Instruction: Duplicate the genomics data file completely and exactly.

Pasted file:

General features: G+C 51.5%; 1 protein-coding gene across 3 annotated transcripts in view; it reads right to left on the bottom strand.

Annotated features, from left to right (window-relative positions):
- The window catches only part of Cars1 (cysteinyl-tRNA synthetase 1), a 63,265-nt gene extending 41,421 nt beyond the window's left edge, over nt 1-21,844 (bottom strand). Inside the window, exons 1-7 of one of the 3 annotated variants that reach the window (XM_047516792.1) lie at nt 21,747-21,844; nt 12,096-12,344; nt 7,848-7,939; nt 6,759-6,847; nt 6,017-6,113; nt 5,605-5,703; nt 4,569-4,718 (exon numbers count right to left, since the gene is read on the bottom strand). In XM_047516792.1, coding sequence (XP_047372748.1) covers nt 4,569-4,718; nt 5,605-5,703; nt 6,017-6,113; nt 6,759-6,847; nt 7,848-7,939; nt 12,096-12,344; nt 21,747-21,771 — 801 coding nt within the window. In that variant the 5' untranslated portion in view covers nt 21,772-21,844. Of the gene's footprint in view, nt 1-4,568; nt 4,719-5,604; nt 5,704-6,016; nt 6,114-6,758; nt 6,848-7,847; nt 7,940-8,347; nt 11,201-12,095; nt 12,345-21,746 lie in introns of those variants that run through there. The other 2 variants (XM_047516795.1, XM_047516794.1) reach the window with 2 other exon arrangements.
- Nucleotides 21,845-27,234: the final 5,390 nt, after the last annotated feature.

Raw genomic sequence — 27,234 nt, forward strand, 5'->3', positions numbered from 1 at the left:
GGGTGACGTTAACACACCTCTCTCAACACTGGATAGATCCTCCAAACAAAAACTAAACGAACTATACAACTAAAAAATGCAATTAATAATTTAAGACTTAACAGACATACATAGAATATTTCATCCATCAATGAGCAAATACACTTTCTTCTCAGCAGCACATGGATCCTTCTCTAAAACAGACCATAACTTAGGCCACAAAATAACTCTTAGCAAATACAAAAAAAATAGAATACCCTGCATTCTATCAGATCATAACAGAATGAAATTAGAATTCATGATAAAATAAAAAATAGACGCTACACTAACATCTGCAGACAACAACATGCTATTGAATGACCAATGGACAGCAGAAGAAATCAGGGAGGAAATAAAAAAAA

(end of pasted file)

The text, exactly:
General features: G+C 51.5%; 1 protein-coding gene across 3 annotated transcripts in view; it reads right to left on the bottom strand.

Annotated features, from left to right (window-relative positions):
- The window catches only part of Cars1 (cysteinyl-tRNA synthetase 1), a 63,265-nt gene extending 41,421 nt beyond the window's left edge, over nt 1-21,844 (bottom strand). Inside the window, exons 1-7 of one of the 3 annotated variants that reach the window (XM_047516792.1) lie at nt 21,747-21,844; nt 12,096-12,344; nt 7,848-7,939; nt 6,759-6,847; nt 6,017-6,113; nt 5,605-5,703; nt 4,569-4,718 (exon numbers count right to left, since the gene is read on the bottom strand). In XM_047516792.1, coding sequence (XP_047372748.1) covers nt 4,569-4,718; nt 5,605-5,703; nt 6,017-6,113; nt 6,759-6,847; nt 7,848-7,939; nt 12,096-12,344; nt 21,747-21,771 — 801 coding nt within the window. In that variant the 5' untranslated portion in view covers nt 21,772-21,844. Of the gene's footprint in view, nt 1-4,568; nt 4,719-5,604; nt 5,704-6,016; nt 6,114-6,758; nt 6,848-7,847; nt 7,940-8,347; nt 11,201-12,095; nt 12,345-21,746 lie in introns of those variants that run through there. The other 2 variants (XM_047516795.1, XM_047516794.1) reach the window with 2 other exon arrangements.
- Nucleotides 21,845-27,234: the final 5,390 nt, after the last annotated feature.

Raw genomic sequence — 27,234 nt, forward strand, 5'->3', positions numbered from 1 at the left:
GGGTGACGTTAACACACCTCTCTCAACACTGGATAGATCCTCCAAACAAAAACTAAACGAACTATACAACTAAAAAATGCAATTAATAATTTAAGACTTAACAGACATACATAGAATATTTCATCCATCAATGAGCAAATACACTTTCTTCTCAGCAGCACATGGATCCTTCTCTAAAACAGACCATAACTTAGGCCACAAAATAACTCTTAGCAAATACAAAAAAAATAGAATACCCTGCATTCTATCAGATCATAACAGAATGAAATTAGAATTCATGATAAAATAAAAAATAGACGCTACACTAACATCTGCAGACAACAACATGCTATTGAATGACCAATGGACAGCAGAAGAAATCAGGGAGGAAATAAAAAAAA